Ultraviolet Catastrophe - Page 1

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    You know your life is never going to be the same when your mom pulls a gun at the shopping mall. It started out as just another boring Saturday in August. Mom was tired of me moping around the house, so she dragged me out to spend the day shopping in the air-conditioned mall. About half of Columbus, Ohio, had the same idea.

    We pushed through the crowds gathered around the Cinnabon and I paused to inhale, but Mom tugged me away from the sweet, cinnamony goodness.

    “Let’s get some school shopping done,” she suggested, pointing at one of the anchor stores. “I know we have a few more weeks, but you need some new clothes.”

    I smoothed the front of my faded t-shirt and frowned. “What’s wrong with my clothes?”

    Mom shook her head and grabbed my sleeve. “Lexie, you look like you’re homeless. Look at the fraying at the hem. I’m going to get picked up for neglect.”

    “Moooom.” I brushed my bangs out of my eyes and gave her my puppy dog expression. I hated shopping with a fiery passion.

    She slung an arm around my shoulder. “Fine,” she said, raising an eyebrow. “But when they haul me away, it’s on your head.”

    “Ha ha. You’re so funny.” I let her lead me to the store anyway. If I was going to have to shop, at least Mom had pretty good taste. Even better, she usually paid for everything.

    She headed for a table full of pastel-colored t-shirts, and I wrinkled my nose. “Nothing yellow. I hate yellow.”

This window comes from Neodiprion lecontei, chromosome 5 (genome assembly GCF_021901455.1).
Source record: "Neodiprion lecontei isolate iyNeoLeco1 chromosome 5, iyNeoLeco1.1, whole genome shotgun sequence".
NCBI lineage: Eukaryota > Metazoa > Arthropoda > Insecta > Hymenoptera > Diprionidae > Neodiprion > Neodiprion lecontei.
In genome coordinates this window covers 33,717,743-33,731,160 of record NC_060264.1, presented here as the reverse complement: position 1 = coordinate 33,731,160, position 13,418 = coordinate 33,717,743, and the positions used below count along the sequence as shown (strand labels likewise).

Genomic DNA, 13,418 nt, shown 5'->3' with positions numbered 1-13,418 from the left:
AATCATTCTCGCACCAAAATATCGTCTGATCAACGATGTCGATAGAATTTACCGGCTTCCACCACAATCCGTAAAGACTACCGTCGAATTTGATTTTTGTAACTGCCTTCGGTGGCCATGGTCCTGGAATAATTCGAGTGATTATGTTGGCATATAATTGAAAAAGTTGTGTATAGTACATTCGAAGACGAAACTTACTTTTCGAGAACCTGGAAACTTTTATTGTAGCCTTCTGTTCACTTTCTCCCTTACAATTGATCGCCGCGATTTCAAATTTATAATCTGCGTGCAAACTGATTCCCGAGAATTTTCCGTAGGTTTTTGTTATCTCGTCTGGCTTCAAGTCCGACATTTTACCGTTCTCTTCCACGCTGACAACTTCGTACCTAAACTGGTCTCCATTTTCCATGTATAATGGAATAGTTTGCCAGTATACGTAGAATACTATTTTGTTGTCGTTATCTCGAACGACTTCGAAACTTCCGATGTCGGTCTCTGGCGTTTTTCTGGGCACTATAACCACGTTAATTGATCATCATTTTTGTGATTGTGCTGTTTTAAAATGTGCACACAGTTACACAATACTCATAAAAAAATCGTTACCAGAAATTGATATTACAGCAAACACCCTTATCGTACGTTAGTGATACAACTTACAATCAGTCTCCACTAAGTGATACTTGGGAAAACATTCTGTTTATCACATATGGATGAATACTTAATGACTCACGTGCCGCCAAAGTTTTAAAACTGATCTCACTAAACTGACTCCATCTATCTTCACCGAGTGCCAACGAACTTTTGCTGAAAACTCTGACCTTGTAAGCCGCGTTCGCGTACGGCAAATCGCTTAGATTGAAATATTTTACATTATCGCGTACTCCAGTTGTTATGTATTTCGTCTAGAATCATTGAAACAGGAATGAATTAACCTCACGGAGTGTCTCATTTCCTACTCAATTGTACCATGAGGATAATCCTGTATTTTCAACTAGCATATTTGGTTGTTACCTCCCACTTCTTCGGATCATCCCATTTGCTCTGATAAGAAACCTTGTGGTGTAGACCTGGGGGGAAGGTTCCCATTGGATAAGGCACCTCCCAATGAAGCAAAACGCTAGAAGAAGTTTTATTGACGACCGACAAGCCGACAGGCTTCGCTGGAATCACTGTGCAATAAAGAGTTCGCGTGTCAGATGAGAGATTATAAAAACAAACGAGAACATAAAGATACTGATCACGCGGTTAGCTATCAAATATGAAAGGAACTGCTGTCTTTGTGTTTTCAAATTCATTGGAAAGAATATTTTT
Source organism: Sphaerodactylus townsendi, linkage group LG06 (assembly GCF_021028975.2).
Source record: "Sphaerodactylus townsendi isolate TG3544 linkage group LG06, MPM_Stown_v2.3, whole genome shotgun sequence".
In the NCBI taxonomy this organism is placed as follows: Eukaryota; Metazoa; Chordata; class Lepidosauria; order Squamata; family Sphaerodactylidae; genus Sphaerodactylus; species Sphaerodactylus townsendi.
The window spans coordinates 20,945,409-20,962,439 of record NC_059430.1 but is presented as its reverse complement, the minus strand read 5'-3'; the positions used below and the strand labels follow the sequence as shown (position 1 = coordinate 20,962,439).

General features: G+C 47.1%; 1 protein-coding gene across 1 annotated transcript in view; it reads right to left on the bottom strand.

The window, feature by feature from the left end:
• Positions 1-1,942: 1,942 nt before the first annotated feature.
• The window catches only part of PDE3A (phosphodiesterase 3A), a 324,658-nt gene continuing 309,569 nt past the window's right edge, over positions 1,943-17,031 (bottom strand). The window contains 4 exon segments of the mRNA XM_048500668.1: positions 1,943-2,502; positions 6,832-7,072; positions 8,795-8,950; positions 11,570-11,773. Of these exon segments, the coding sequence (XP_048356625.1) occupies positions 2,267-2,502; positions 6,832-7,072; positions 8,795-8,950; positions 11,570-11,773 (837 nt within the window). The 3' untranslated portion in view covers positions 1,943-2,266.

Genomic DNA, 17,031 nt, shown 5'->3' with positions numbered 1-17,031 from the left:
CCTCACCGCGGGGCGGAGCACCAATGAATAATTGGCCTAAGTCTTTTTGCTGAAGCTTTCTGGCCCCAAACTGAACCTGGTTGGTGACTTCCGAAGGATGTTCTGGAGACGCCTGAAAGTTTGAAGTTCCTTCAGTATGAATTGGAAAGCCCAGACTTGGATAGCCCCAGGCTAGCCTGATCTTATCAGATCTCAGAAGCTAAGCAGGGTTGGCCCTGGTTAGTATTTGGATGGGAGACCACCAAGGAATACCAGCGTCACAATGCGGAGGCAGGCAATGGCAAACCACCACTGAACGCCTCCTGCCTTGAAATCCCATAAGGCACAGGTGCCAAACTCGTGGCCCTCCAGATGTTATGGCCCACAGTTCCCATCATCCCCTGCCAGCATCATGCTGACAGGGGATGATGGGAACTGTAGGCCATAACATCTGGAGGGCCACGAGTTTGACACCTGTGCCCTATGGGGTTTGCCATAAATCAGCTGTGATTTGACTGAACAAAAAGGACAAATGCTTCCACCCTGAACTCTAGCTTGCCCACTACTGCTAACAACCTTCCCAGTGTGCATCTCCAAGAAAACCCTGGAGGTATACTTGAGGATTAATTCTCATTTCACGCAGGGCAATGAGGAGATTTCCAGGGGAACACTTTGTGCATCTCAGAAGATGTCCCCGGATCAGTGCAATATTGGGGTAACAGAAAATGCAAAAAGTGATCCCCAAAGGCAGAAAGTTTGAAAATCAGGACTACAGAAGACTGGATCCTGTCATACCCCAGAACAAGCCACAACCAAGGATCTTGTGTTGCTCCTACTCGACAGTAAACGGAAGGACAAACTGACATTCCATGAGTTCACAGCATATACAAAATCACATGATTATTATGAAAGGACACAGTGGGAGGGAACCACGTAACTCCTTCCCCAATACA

“I know. How about this purple one? It would look so pretty with your dark hair.”

    I sighed and let her hold it against my chest. She chewed her lip and studied me for a moment before her gaze slid past me deeper into the store.

    She stiffened, her hands turning into claws that dug into my shoulders.

    “What?” I whipped around to look behind me.

    Mom dropped the shirt on the table and shook her head. She’d gone pale but pasted a smile to her face. “Nothing. I just don’t think purple is your color.” She peered past me again and clutched her purse closer to her side. “You know what? I’m not feeling so well. I think we should head home.”

    I frowned at her. “Home? Seriously? You dragged me all the way to the mall just to turn around and go home? I should at least get a smoothie out of it or something.”

    Her right hand slid into her purse and stayed there, like she was searching for something, but she kept her eyes trained on the back of the store. “I’m not dealing with your smart mouth right now, Lexie. Let’s go.”

    She moved to grab my arm, but I jerked out of her grasp. “What is going on? Why are you being so weird?”

    Her eyes darted around the store one last time before she turned to me. “Nothing. We just need to move.” Slowly, she slid her hand out of her purse and slipped it into her pocket.

    I froze in place, gasping at the shiny, black gun in her grip. Blood roared in my ears. “What the hell is that? Is that real?”

    “I’m sure you’ve seen a gun before. It’s for protection.” Mom pulled me from the store.

    “Protection from what?” My voice threatened to erupt in a shriek, and I swallowed back my fear. Oh my god. Had she gone crazy?